Pretoria, South Africa – International conventions and treaties are essential for protecting our seas and coastlines, and African states that have signed up should give effect to their commitments by ratifying and implementing them locally.
This is according to a statement by the Institute for Security Studies (ISS) to mark World Maritime Day on 25 September 2014.
The United Nations’ specialised agency for maritime issues, the International Maritime Organisation (IMO) today celebrates the 37th World Maritime Day.
This year’s theme is ‘IMO conventions: effective implementation’. The IMO has produced 53 international conventions and treaties covering all aspects of the maritime industry.
To take effect, they require ratification and implementation from most of the 170 IMO member states and three associate members – 42 of which are African states.
‘IMO conventions have the potential to make our seas, shipping and the lives of seafarers safer and more secure from hazards such as pollution and unsafe working practices’, said Timothy Walker, ISS researcher in the Conflict Management and Peacebuilding division in Pretoria.
‘Many people are not aware of how much we owe to internationally agreed upon IMO standards. But they do require a lot of technical expertise and capacity to implement, and ensuring that member states take the necessary actions is something the IMO has historically struggled to get widespread support for’.
IMO member states have until 2016 to implement the necessary measures before a mandatory audit commences. This audit will reveal the extent to which IMO conventions are being implemented, but will also show where support and assistance is needed. States now have a deadline for implementing the conventions and can indicate whether they intend to fulfil their maritime obligations.
Up to now, enough attention has not been paid to the challenges of implementing conventions. At the launch of World Maritime Day on 21 January 2014, IMO Secretary-General Koji Sekimizu highlighted both the lack of awareness about this highly technical process, as well as the importance of attaching long-term significance to implementing conventions.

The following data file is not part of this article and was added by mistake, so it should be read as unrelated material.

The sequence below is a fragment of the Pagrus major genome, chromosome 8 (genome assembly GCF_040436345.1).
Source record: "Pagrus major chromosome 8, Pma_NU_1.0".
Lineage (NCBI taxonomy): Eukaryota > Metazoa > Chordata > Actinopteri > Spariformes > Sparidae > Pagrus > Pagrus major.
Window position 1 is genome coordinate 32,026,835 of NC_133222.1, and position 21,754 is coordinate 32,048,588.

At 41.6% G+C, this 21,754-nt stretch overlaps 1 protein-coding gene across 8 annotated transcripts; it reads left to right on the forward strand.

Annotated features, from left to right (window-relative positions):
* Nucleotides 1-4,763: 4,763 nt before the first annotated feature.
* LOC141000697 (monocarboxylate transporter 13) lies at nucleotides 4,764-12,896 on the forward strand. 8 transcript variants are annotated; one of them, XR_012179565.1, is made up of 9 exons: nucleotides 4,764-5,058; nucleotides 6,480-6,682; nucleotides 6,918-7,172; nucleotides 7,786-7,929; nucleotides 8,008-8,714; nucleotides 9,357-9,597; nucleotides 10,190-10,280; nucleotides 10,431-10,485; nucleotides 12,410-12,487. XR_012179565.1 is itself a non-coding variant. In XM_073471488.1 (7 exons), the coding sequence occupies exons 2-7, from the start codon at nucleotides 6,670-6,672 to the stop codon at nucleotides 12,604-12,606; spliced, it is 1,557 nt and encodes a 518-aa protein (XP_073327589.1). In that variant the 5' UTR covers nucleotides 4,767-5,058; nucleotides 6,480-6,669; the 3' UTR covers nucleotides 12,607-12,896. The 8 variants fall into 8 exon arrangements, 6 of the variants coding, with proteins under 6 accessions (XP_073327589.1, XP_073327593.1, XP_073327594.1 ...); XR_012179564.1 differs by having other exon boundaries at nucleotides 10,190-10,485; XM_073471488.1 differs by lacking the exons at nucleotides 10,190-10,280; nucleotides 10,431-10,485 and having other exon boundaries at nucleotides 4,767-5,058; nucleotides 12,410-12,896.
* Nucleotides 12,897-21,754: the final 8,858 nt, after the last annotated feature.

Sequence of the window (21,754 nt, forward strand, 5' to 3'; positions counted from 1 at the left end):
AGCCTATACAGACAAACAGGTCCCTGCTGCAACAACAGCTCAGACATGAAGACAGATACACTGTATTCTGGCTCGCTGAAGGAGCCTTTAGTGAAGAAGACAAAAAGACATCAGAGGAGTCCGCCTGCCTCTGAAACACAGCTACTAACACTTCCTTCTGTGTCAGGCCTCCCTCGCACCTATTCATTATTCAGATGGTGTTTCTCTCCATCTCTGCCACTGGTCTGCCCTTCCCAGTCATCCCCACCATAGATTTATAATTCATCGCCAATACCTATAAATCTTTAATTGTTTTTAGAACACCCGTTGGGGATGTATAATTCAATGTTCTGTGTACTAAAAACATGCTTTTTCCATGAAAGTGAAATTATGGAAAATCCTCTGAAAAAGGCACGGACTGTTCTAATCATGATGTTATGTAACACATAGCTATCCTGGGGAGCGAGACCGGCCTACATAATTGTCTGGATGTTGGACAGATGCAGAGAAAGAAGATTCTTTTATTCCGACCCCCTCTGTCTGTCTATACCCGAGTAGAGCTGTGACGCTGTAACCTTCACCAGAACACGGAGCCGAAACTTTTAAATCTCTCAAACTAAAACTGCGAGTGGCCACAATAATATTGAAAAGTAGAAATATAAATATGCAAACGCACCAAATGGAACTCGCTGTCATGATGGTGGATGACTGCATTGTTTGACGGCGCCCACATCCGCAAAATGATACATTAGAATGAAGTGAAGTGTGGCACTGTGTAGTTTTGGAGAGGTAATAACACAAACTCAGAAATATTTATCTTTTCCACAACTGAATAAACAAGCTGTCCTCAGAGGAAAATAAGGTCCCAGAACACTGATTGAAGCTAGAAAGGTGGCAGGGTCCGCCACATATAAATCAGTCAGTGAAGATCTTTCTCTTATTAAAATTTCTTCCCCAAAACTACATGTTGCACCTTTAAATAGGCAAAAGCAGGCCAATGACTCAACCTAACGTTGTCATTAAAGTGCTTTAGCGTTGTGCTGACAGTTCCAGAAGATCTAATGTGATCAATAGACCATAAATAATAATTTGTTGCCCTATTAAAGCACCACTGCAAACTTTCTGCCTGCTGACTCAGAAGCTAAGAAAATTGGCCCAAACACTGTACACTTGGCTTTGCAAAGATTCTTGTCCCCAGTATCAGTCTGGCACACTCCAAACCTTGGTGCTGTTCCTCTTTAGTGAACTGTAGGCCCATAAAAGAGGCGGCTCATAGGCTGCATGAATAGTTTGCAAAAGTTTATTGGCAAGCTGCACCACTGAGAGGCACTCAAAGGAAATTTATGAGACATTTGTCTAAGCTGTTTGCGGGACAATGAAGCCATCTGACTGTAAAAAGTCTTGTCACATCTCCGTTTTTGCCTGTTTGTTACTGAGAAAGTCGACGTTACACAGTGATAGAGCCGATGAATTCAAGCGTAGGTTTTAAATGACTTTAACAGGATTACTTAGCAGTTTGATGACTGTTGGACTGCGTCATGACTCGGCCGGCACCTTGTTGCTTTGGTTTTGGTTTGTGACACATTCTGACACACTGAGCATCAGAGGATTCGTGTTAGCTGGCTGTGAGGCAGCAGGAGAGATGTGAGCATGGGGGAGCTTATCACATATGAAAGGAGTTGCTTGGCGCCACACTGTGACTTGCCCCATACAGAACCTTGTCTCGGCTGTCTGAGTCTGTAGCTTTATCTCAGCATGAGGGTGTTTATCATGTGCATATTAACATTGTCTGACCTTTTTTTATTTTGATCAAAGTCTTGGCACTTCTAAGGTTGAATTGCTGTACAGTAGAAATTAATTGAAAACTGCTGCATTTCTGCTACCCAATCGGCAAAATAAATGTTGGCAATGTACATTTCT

‘The adoption of an IMO convention cannot be the end of a process. A conference is held, the text agreed, there are handshakes all round. But it’s not the end of the process. It should be just the end of the beginning. Because an IMO convention is only worthwhile and meaningful if it is effectively and universally implemented,’ Sekimizu said.
The International Ship and Port Facility Security Code (ISPS Code), for example, seeks to reduce the vulnerability of ships and ports to criminal activities. Some international observers, such as the US Coast Guard, have raised concerns that its provisions are inadequately implemented in some ports.
‘Some African countries, mostly from the Gulf of Guinea, use the code as a marketing label but do not apply its provisions properly,’ said Barthelemy Blede, ISS senior researcher in the Conflict Management and Peacebuilding division based in Dakar, Senegal.
‘African authorities should always bear in mind that accidents in the maritime domain can have tragic and irreversible consequences. A good example is the infamous accident of the Senegalese ferryboat, the M/SJOOLA, that resulted in the loss of 1 863 lives on the night of 26 September 2002 off Gambia’.
Several other conventions have yet to enter into force because more states need to ratify them. The International Convention for the Control and Management of Ships' Ballast Water and Sediments of 2004, for instance, would have a positive impact on the global environment.
‘The highly technical nature and requirements of ratifying IMO conventions often exceeds the capacity of signatory states’ said Walker. ‘The response has been, all too often, minimal or deferred implementation’.
In praise of World Maritime Day, UN Secretary-General Ban Ki-moon said in a message from New York on 22 September this year, ‘At a time when the world is beset by conflict and crisis, it is easy to forget that, day in and day out, the international shipping industry works quietly and efficiently to keep the wheels of global trade in motion and ensure the timely delivery of the goods and commodities ... On World Maritime Day, let us recall the often unheralded but always vital contribution by international shipping to peoples and communities all over the world.’
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